NEW YORK - The government's biggest small business loan program is on hold after running out of money.
The Small Business Administration's 7(a) loan reached the limit set by Congress on the amount of money it can guarantee in a fiscal year. With more than two months to go in the current year, businesses will have to wait for loan approvals until lawmakers raise the program's $18.75 billion ceiling. The Senate passed a bill late Thursday night, but the program remains on hold until the House acts.
What you need to know about what's happening with the 7(a) loan program:
Why did the SBA stop approving loans?
Business owners are increasingly upbeat about the economy and their companies, and that's making them apply for more bank loans, including those backed by the SBA. Because of that surge in borrowing, the SBA at midday Thursday reached the $18.75 billion limit set by Congress on the amount of 7(a) loans it can guarantee in a fiscal year. There are a little more than two months to go before the fiscal year ends Sept. 30; Congress must raise the 7(a) ceiling for the money to flow again.
There is some good news in what's happening at the SBA. The limit was reached early because owners are willing to take on risks including loans after hunkering down during the recession and its aftermath. Last year, the SBA didn't approach the 7(a) limit until September, but Congress raised the ceiling before it was reached.
Can businesses still apply for loans? And what happens to loans already submitted to the SBA?
Yes, banks will continue to process applications and send them to the SBA. And SBA staffers will review the applications. What they can't do is approve loans -- they'll be putting the applications into a queue, and when lending authority is restored, approvals will resume, SBA Associate Administrator Ben Chang said.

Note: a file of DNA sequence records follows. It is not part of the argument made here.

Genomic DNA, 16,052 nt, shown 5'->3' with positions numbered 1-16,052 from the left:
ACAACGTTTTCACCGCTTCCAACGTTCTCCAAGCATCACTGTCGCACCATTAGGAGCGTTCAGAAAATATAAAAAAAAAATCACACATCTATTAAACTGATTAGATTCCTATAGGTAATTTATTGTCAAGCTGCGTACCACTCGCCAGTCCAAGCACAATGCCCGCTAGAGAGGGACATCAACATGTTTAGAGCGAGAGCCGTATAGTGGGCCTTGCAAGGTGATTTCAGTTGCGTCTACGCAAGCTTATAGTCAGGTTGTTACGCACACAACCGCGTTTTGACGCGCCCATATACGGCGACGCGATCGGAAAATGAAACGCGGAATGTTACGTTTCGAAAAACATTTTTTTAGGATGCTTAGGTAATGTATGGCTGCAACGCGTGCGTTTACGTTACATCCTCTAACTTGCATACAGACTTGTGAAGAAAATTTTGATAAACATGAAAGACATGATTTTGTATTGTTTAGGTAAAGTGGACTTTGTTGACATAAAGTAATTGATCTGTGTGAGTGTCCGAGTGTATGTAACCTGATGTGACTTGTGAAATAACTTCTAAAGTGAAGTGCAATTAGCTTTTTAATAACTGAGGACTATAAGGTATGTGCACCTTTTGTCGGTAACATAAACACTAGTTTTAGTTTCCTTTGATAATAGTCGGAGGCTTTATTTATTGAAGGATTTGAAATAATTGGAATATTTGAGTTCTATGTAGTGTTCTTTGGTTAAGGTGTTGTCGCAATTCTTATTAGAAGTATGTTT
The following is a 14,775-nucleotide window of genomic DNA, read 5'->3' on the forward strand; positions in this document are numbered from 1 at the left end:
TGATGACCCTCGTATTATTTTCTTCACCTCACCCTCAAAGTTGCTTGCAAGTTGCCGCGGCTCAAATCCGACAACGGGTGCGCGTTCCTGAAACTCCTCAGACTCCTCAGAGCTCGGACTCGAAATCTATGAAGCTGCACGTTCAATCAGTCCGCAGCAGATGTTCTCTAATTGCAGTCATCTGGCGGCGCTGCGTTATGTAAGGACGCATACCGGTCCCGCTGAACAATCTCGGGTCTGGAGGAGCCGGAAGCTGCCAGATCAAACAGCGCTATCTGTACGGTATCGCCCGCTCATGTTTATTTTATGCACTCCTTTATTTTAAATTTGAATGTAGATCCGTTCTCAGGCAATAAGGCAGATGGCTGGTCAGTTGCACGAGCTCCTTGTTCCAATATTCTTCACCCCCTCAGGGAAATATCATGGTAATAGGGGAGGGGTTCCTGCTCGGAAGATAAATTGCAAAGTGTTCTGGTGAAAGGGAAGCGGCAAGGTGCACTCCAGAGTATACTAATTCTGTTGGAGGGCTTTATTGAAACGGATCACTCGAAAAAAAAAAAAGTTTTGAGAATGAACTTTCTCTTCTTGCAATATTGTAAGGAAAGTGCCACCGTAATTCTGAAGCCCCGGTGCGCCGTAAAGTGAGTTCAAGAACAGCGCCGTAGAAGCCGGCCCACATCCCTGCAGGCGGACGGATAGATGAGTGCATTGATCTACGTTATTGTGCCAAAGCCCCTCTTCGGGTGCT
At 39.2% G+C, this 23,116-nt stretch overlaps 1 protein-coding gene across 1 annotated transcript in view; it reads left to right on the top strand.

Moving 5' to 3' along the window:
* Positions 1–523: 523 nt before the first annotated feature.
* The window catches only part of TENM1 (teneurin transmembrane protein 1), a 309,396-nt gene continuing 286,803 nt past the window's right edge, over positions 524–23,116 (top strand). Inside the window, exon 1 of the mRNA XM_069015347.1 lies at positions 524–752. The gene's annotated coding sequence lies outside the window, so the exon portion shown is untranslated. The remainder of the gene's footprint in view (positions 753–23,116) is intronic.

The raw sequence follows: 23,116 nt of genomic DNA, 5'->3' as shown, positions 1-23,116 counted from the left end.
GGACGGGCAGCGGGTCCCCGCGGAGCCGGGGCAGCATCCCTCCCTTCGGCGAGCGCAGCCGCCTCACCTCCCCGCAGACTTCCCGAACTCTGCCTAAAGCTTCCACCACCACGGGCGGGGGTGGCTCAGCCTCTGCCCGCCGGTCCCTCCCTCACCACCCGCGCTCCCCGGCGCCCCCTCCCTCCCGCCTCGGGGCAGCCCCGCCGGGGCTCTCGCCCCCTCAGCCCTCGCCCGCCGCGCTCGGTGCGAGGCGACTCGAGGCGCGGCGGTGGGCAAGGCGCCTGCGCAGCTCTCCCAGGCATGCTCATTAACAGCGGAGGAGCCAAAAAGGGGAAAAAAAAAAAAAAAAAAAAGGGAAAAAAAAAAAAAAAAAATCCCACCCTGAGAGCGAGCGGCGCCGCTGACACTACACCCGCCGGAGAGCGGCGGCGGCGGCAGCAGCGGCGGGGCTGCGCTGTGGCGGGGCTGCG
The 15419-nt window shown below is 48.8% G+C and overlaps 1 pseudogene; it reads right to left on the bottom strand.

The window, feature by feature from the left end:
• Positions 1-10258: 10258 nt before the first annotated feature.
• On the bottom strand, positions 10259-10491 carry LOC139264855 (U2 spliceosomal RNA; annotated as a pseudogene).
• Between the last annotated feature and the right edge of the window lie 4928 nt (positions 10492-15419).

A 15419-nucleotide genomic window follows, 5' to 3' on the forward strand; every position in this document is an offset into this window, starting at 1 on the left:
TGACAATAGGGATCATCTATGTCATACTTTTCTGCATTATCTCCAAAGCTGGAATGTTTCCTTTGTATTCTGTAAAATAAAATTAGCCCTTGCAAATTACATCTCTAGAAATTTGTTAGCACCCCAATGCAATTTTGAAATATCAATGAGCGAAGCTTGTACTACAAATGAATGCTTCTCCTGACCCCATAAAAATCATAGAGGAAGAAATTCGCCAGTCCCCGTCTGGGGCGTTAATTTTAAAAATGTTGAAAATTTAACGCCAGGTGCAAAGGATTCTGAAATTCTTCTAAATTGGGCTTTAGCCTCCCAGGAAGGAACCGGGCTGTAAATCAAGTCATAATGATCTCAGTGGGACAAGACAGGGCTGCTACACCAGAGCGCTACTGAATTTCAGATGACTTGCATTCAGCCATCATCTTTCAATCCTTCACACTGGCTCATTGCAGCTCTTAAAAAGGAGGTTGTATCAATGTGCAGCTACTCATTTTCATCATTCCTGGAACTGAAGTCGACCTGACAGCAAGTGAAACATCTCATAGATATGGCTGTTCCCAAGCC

Loans that were being processed before the ceiling was reached won't be affected; their approvals won't have to wait for Congress to act, according to SBA Press Secretary Miguel Ayala.
Which SBA loans are affected?
The 7(a) program, which guarantees loans for starting or buying a company, purchasing or improving property or equipment or running a company's day-to-day operations. The SBA Express program, which promises a quick approval, and Veterans Advantage loans, designed for veterans and their spouses, are also on hold because they are part of the 7(a) program.
The SBA's 504 loan program, which backs loans to buy or develop property including real estate, is not affected. Nor are the SBA Microloan Program, which provides loans up to $50,000, or SBA disaster loans. Funding for those loans is separate from the 7(a) program.
Did this come as a surprise?
No. SBA Administrator Maria Contreras-Sweet warned several members of Congress in June that the 7(a) program had reached 75 percent of its lending authority in the first three quarters of the fiscal year, and that the fourth quarter tends to be the program's busiest time.
What is Congress doing?
The Senate passed a bill to raise the ceiling to $23.5 billion. Now it's up to the House to act.